As soon as Brent oil price overcame the milestone of $50 per bushel, the Russian ruble went back to its natural direct dependence on the oil price. Anyway, during the first week of October, the rate of the currency pair USD/RUB almost perfectly matched the level projected on the basis of the statistical model.
Forecasting the prospects for the ruble, I proceed from the assumption that Brent oil price will continue to rise up to the level of $ 55 per bushel. Based on the mentioned statistical model, that means the potential for reducing the cost of USD/RUB up to the level of 60 rubles.
The technical analysis confirms a high probability that this will happen. The USD/RUB price broke all the key levels of support, and the current goal is 60.9 rubles.
The key risk, however, is that the Central Bank of Russia may decide to take advantage of the current strengthening of the ruble in order to build up the international reserves of the Russian Federation.
In 2015 the Central Bank already resorted to such actions. For instance, in May 2015, when the price of USD/RUB dropped to 50 rubles, the Central Bank started daily dollar purchases on the domestic market in the amount of $100-$200 million. For two months, the Central Bank bought $10.1 billion. Of course, it essentially weakened the ruble.
The current size of the international reserves of the Russian Federation is $397.743 billion. However, the Central Bank's long-term goal is to increase the size of the reserves to the level of $500 billion. Thus, the question is not whether the Central Bank will buy foreign currency, but when will it start buying it?
In my opinion, the Central Bank will not hurry to do it before being sure that the relatively high oil prices are sustainable. And there will be no such confidence until the details of the agreement on freezing the oil production by OPEC and Russia are known.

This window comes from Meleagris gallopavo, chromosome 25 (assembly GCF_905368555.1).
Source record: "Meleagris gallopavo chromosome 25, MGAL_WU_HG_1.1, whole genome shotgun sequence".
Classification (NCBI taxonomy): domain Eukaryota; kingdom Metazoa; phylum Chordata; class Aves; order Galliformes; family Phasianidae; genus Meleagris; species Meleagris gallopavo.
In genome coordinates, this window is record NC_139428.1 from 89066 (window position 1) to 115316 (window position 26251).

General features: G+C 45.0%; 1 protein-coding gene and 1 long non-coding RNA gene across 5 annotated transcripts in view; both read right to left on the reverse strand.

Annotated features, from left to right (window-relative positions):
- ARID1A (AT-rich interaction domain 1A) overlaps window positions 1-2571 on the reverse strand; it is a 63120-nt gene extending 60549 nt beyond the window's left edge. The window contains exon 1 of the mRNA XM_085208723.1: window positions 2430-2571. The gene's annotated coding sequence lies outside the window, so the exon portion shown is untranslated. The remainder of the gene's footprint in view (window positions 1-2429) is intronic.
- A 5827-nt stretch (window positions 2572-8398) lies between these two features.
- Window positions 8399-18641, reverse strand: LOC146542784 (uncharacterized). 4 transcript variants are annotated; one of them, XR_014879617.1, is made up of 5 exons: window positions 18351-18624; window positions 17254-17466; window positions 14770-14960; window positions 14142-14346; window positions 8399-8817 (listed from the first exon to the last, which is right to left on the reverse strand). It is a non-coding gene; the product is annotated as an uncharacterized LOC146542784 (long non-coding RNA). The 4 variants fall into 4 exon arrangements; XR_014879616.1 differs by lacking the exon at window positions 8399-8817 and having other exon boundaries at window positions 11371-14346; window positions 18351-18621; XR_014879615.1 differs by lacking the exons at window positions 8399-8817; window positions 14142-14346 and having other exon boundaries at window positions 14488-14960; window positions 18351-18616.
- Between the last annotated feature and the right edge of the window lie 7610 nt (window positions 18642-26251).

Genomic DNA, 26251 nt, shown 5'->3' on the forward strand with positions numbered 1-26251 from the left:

In the last quarter Russia will pay a substantial part of its external debt. In such conditions, even a small Central Bank's demand for currency will lead to a substantial weakening of the ruble and rise in inflation. The latter is especially unacceptable to the Central Bank, given its long-term objective to achieve stable inflation in Russia at the level of 4% per year.
In addition to these risks, the Central Bank will have to take into account the probable interest rate rise in the United States before the end of this year, as well as the growing political tensions associated with the conflict in Syria.
Thus, I believe that at least until the end of the year the Central Bank of Russia will have to resist the temptation to start replenishing its reserves. This will allow the currency pair USD/RUB to freely reach the mark of 60 rubles.
Disclosure: I/we have no positions in any stocks mentioned, and no plans to initiate any positions within the next 72 hours.
I wrote this article myself, and it expresses my own opinions. I am not receiving compensation for it (other than from Seeking Alpha). I have no business relationship with any company whose stock is mentioned in this article.